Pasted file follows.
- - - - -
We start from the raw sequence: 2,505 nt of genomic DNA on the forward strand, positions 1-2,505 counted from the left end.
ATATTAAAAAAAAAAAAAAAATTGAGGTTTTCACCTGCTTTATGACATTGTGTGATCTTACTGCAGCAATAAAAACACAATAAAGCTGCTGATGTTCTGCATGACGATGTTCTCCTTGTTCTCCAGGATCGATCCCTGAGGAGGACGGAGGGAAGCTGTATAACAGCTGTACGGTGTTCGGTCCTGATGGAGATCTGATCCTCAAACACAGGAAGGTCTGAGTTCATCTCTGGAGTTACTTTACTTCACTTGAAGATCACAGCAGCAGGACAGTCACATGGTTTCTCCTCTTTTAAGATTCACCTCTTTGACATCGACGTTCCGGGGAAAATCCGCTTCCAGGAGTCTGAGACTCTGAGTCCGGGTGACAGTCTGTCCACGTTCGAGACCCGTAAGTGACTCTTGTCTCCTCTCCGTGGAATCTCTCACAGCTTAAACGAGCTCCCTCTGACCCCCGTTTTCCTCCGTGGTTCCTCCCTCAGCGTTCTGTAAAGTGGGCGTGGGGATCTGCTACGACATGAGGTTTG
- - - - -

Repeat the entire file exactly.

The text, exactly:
We start from the raw sequence: 2,505 nt of genomic DNA on the forward strand, positions 1-2,505 counted from the left end.
ATATTAAAAAAAAAAAAAAAATTGAGGTTTTCACCTGCTTTATGACATTGTGTGATCTTACTGCAGCAATAAAAACACAATAAAGCTGCTGATGTTCTGCATGACGATGTTCTCCTTGTTCTCCAGGATCGATCCCTGAGGAGGACGGAGGGAAGCTGTATAACAGCTGTACGGTGTTCGGTCCTGATGGAGATCTGATCCTCAAACACAGGAAGGTCTGAGTTCATCTCTGGAGTTACTTTACTTCACTTGAAGATCACAGCAGCAGGACAGTCACATGGTTTCTCCTCTTTTAAGATTCACCTCTTTGACATCGACGTTCCGGGGAAAATCCGCTTCCAGGAGTCTGAGACTCTGAGTCCGGGTGACAGTCTGTCCACGTTCGAGACCCGTAAGTGACTCTTGTCTCCTCTCCGTGGAATCTCTCACAGCTTAAACGAGCTCCCTCTGACCCCCGTTTTCCTCCGTGGTTCCTCCCTCAGCGTTCTGTAAAGTGGGCGTGGGGATCTGCTACGACATGAGGTTTG